• Vlyn@lemmy.zip
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        2 months ago

        Agile is not about being quick, it’s about delivering what the customer actually wants. When you do Waterfall you gather all the requirements, then you sit down and code the thing. Only to find out months or years later that you delivered crap as the customer didn’t even know themselves what they wanted.

        With agile you take it one step at a time. What is important now? Get the requirements for this feature, deliver it in the next two weeks (or at least a part of it). Then the customer, which can be an actual customer, or your internal Product Owner, or a Product Manager looks it over. If the whole thing is perfect? Nice, carry on to the next thing.

        Often you find out some detail was overlooked, or a new requirement came up, or the design didn’t fully work out. So pack it into the next sprint and do it better. You’d never get this feedback if you gather “all” requirements first and then just try to go from start to finish.

        Agile certainly has its upsides when done right, unfortunately there’s not a lot of companies who manage to do so (like most I’ve been part of). Despite being messy at times, it’s still better than Waterfall. There’s too many meetings either way.

    • Ephera@lemmy.ml
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      2 months ago

      Traditionally (as in 20+ years ago), software got developed according to the Waterfall model or V-model or similar. This required a documentation of all the requirements before a project could be started. (Certain software development fields do still work that way due to legal requirements.)

      This was often a failure, because the requirements did not actually match what was needed, not to mention that the real requirements often shifted throughout development.

      Agile, on the other hand, starts out development and figuring out the requirements pretty much in parallel. The customers get a more tangible picture of what the software actually looks like. The software developers also take over the role of requirements engineers, of domain experts, which helps them make more fitting software architecture decisions. And you can more easily cancel a project, if it turns out to not be needed anymore or whatever (which is also why a cancellation percentage is misleading).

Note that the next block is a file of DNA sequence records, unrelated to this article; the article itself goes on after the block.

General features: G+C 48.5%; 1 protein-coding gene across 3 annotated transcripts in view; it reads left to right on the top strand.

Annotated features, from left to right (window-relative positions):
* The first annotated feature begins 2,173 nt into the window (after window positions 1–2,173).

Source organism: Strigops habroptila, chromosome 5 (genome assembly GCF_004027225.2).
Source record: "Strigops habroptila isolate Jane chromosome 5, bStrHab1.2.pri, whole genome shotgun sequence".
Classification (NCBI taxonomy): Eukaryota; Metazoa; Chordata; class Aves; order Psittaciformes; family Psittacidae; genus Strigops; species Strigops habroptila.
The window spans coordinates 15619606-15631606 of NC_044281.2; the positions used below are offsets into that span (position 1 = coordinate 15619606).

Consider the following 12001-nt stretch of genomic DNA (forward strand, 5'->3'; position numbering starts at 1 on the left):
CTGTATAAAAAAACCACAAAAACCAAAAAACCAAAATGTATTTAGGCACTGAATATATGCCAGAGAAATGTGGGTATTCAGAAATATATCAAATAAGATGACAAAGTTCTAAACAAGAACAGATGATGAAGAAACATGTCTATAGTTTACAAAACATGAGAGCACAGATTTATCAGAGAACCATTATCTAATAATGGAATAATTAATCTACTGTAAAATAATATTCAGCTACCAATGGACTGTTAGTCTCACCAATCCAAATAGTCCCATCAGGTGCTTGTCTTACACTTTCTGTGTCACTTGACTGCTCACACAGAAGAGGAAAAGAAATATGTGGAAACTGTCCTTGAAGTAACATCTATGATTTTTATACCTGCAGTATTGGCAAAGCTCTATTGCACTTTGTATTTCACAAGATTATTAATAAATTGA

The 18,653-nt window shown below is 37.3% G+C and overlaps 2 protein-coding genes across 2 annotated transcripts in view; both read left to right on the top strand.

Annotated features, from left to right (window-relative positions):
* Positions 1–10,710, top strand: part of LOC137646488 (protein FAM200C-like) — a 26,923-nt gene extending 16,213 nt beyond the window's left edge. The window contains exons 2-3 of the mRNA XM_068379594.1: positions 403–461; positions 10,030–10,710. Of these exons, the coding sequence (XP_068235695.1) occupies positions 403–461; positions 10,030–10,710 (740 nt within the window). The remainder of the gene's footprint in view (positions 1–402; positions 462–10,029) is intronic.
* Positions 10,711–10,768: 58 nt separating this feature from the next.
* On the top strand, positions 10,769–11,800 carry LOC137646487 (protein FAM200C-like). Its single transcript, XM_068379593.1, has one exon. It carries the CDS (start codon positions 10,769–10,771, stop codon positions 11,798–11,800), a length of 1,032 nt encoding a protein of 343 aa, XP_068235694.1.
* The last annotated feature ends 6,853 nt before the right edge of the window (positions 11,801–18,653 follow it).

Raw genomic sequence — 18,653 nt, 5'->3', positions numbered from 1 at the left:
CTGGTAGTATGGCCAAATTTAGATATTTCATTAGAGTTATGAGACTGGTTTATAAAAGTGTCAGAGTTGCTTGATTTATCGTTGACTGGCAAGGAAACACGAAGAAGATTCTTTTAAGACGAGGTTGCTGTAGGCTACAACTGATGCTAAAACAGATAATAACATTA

The trouble with Agile, on the other hand, is that projects can get started with really no idea what the goal even is, and often with not enough budget reserved to actually get them completed (obviously, that may also be a failure state; if the project is promising enough, customers will find the money for it somewhere).
      Also, you do spend a lot of time as a software dev in working out those requirements.

      But yeah, basically pick your poison, and even if people like to complain about Agile methology, it’s what most of the software development world considers more successful.

  • dan@upvote.au
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    2 months ago

    Oh well, time to switch back to the waterfall model I guess

    lol, no.

  • chakan2@lemmy.world
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    2 months ago

    Pbpbpbp…agile fails fast by design.

    The counter from the article is you need a specification first, and if you reveal the system wasn’t going to work during requirements gathering and architecture, then it didn’t count as a failure.

    However, in my experience, architects are vastly over priced resources and specifications cost you almost as much as the rest of the project due to it.

    TLDR…it’s a shit article that confuses fail fast with failure.

    • bionicjoey@lemmy.ca
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      2 months ago

      Fail fast is the whole point and the beauty of agile. Better to meet with clients early and understand if a project is even workable rather than dedicating a bunch of resources to it up front and then finding out six months in (once the sunk cost fallacy has become too powerful)

    • MechanicalJester@lemm.ee
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      2 months ago